Ticket machine glitch at Hong Kong station for high-speed rail network causes delays and leaves MTR Corp staff selling tickets by hand
- Passengers travelling across the border told to plan for delays as self-service machines break down
- Extra staff drafted in to help as repairs take almost two hours
Passengers hoping to travel on Hong Kong’s cross-border high-speed rail link on Wednesday had their plans thrown into chaos when the self-service ticket machines broke down at West Kowloon station.
A technical glitch meant MTR Corporation staff could only sell tickets by hand, and only then for trains two or more hours in advance.
That left passengers frustrated and needing to make other arrangements, after the machines stopped working at about 8.25am.
While self-service machines allow passengers to travel on the earliest available train, tickets sold over the counter are less flexible.
“I was able to buy tickets, but then an employee told me that once I was inside there was no guarantee which train I could board,” one passenger said.
“So, I’ve decided not to use the train now since there’s no scheduling. For all I know, I could be waiting for two hours. It’s not that I’m not satisfied since there’s nothing we can do about broken machines, but [the system] … is very poor.”
The rail operator announced at 9am that there was a problem, and extra staff were drafted in to help passengers make their journeys to mainland China.
Francis Li Shing-kee, MTR Corp’s head of operations, said the company was “aware and concerned about the incident”, and would work with its mainland counterparts to explore areas for change or improvement to the system.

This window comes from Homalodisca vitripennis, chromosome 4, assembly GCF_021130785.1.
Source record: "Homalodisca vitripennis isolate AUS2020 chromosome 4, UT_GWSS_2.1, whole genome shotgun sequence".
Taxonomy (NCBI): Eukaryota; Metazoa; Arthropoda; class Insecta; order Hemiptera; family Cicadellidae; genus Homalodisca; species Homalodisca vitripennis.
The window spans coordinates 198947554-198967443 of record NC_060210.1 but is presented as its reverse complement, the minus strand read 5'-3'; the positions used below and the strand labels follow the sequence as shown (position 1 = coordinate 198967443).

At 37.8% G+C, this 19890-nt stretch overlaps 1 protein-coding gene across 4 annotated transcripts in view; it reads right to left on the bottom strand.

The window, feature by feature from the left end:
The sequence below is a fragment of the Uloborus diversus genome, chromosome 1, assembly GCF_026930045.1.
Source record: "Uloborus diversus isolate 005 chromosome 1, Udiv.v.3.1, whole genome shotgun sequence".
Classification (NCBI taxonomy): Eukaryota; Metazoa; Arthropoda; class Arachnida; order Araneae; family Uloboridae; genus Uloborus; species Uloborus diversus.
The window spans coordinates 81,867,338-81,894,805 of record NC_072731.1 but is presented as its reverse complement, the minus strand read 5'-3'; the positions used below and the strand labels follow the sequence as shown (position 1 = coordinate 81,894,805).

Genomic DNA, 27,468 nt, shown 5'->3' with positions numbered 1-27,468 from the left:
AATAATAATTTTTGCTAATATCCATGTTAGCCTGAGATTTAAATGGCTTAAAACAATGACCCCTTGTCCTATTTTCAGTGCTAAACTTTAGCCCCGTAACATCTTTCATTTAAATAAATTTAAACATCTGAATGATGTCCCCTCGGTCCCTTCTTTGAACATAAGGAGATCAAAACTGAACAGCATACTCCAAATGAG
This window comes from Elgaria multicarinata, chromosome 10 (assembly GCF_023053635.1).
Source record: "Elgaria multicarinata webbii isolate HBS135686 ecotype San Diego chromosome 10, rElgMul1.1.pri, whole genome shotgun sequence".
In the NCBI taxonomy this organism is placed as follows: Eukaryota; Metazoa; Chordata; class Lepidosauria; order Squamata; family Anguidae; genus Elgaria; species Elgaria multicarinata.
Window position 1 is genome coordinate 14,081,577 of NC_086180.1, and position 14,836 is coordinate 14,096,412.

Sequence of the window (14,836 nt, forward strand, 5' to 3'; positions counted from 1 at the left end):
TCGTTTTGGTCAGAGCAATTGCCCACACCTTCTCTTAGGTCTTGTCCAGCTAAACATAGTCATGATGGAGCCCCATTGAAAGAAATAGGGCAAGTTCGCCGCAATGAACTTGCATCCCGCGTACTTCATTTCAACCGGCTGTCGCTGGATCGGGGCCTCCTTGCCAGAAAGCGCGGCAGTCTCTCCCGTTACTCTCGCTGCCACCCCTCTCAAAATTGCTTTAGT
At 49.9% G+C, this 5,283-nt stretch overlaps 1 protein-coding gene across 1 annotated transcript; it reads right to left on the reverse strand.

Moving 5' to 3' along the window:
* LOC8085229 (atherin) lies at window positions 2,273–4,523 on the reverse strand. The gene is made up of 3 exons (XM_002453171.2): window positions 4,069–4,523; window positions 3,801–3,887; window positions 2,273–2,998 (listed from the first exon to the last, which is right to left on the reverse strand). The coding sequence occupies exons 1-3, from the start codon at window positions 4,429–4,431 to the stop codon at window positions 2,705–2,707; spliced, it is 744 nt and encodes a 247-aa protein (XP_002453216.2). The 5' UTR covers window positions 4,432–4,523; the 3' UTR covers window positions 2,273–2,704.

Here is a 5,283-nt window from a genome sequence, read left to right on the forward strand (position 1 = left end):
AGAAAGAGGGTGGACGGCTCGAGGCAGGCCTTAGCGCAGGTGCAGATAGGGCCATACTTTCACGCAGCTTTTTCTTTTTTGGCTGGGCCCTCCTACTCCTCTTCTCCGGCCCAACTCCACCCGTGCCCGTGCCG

He said the incident occurred at about 8.25am, when staff at West Kowloon noticed that the data transmission network of the ticketing system had become unstable. The Hong Kong and mainland systems are linked, which caused further problems.
Despite the glitch, Li said the situation was “generally orderly” and passengers were still able to buy tickets from counters in the station.
“At about 9.45am, we successfully started our backup system and tickets were back on sale from West Kowloon to North Shenzhen and Futian,” he said.
“And by about 10.15am, the entire system, with cooperation from mainland counterparts, was fully operational.”
MTR Corp has experienced several hiccups this month.
On October 16, four rail lines were disrupted for up to six hours during the morning rush hour, after a network wide signal failure, the company’s worst service breakdown.
And last Thursday, commuters faced further delays for the second time in a month, when trains where hit by a power failure and another signal fault.
Ticketing problems were also reported on September 23, when high-speed rail services to the mainland opened to the public.
Long queues formed outside ticket booths as many passengers were vexed by electronic machines that would not dispense tickets for certain times.
Some machines were intended for on-the-day purchases only and others for advance buyers, but many were unaware of that and were queuing at the wrong machines.
Additional reporting by Kanis Leung